Monday, July 8, 2013
The Government Engages the Rakyat and NGOs on Key Reforms
It has been announced that the Home Ministry and Attorney-General's Chambers will meet with NGOs and community leaders for feedback on the proposed special preventive law to replace the repealed Emergency Ordinance (EO).
Speaking of the need for the law Sunday, Home Minister Datuk Seri Dr Ahmad Zahid Hamidi said: "We were pressured to abolish the Internal Security Act (ISA) and EO. Look at what happened after that, the crime rate increased and organised and petty criminals came out of the woodwork."
So a law is needed to replace the EO, and the consultative process will ensure not only that the new law is acceptable to the rakyat but in turn, these NGOs understand the need for the law.
This is the right way to include the community in such a legislative process. The wrong way was that of so-called human rights group Suaram last week, which shrieked about the new law being a "ploy" despite admitting it hasn't seen the draft legislation. Considering the Pakatan-friendly group contains more than its fair share of lawyers, one would have hoped they would instinctively ensure they were properly briefed before airing their views. This was not the case.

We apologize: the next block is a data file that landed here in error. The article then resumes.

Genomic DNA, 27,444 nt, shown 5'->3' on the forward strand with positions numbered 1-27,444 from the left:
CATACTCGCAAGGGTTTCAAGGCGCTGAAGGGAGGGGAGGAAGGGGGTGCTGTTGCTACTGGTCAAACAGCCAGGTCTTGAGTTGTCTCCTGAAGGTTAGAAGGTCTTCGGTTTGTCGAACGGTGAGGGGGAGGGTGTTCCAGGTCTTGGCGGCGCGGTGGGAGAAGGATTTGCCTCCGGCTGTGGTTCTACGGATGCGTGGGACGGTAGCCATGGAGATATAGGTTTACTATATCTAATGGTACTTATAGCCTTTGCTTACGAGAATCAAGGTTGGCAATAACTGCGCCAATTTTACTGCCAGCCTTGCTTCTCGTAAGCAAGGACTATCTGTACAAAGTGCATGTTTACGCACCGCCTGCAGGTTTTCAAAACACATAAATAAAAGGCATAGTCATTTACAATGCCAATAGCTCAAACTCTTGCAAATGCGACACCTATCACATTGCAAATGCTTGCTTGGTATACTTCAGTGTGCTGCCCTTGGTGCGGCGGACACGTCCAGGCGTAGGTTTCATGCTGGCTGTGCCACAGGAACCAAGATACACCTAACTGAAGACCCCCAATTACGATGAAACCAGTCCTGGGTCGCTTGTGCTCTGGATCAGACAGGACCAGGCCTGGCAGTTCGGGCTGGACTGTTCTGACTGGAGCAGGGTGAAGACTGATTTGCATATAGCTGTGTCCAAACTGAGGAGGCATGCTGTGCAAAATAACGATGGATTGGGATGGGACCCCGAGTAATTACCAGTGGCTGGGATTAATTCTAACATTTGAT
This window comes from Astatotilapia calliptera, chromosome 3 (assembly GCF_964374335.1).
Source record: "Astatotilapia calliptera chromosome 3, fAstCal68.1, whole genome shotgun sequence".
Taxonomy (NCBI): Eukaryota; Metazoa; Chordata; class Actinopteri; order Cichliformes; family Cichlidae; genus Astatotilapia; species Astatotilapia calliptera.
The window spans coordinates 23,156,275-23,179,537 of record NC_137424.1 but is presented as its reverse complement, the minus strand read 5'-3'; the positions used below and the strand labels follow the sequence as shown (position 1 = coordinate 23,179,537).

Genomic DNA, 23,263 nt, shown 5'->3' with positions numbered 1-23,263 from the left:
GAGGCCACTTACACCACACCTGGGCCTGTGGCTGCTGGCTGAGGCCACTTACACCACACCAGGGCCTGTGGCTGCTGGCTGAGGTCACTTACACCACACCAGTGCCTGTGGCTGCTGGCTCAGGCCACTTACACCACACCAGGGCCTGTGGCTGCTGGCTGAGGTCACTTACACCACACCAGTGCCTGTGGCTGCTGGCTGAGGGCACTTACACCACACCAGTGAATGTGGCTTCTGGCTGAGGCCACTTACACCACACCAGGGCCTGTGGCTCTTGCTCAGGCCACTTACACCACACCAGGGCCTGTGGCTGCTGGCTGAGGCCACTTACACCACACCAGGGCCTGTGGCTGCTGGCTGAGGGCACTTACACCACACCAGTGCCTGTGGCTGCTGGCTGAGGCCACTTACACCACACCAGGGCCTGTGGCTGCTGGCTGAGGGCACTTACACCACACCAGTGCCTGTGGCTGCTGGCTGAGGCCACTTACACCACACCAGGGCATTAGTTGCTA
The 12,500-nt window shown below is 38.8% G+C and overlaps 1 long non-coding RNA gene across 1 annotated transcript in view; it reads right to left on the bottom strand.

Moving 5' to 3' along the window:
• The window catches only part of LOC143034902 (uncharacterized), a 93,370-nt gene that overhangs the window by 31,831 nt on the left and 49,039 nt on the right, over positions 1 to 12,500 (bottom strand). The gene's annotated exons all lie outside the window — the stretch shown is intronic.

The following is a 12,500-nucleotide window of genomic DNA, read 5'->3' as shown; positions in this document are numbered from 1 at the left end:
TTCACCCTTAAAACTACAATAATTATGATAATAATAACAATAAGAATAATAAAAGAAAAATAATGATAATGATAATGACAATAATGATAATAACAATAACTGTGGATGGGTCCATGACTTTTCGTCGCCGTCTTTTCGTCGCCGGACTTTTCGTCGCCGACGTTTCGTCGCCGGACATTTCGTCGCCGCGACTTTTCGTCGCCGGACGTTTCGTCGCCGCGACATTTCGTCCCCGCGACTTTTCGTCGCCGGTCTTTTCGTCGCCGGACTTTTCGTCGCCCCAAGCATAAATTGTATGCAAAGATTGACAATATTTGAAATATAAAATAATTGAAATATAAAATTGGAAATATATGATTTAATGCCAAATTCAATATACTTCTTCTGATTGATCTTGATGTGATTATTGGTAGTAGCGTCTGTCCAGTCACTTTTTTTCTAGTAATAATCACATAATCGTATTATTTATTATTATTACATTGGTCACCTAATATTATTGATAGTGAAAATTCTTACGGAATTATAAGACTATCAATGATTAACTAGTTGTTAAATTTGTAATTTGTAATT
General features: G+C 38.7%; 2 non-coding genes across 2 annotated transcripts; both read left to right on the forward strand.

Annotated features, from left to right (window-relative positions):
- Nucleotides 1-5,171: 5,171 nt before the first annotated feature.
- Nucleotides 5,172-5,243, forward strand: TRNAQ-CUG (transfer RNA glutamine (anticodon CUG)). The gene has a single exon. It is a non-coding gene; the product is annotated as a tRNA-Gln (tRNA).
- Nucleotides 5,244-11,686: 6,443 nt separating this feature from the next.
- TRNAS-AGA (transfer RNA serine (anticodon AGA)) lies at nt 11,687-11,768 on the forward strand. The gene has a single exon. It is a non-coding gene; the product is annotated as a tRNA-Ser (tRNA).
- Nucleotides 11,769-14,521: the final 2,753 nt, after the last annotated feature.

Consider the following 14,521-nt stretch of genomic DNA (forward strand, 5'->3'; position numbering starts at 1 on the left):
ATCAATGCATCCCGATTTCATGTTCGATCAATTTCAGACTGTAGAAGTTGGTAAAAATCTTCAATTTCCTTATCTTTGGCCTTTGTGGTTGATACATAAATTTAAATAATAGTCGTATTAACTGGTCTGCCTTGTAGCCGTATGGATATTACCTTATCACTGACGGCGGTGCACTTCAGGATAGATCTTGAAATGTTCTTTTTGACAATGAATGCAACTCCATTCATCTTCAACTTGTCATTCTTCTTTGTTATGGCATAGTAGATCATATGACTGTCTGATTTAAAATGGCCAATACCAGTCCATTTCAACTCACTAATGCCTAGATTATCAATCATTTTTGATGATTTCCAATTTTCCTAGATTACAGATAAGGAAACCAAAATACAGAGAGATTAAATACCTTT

On Friday, there was even more tangible proof that the Government is not only prepared to listen, but to back down when it needs to. The Government shelved the legislative changes that would have allowed a minor's conversion to Islam with just one parent's approval – a proposal that proved to be hugely contentious with the Chinese in particular.
The decision was made by Deputy Prime Minister Tan Sri Muhyiddin Yassin, who said: "We also want to give time to the government and all parties to review the bill holistically and will only re-table the bill once we achieve a consensus."
And even more evidence of this open approach has come with the news that the Government will meet manufacturers, wholesalers, and importers to find ways of controlling the prices of essential goods.
"We want to strengthen networking with the industry players," said Domestic Trade, Cooperatives and Consumerism Minister Datuk Hasan Malek when he announced the initiative.
"We want to get a commitment from them to work with the Government to help control the increase in prices of goods."
Once again, the Government believes engaging with the key players in the industry will be more effective than dictating price controls from above.
What is happening in Malaysian politics is a federal Government doing what it said it would do at GE13 – getting on with the job of running the country and seeking reconciliation – not just with other political parties, but also with NGOs and community leaders.
It's a far more constructive way of moving forward than refusing to accept the outcome of GE13 and promising to hold more disruptive rallies.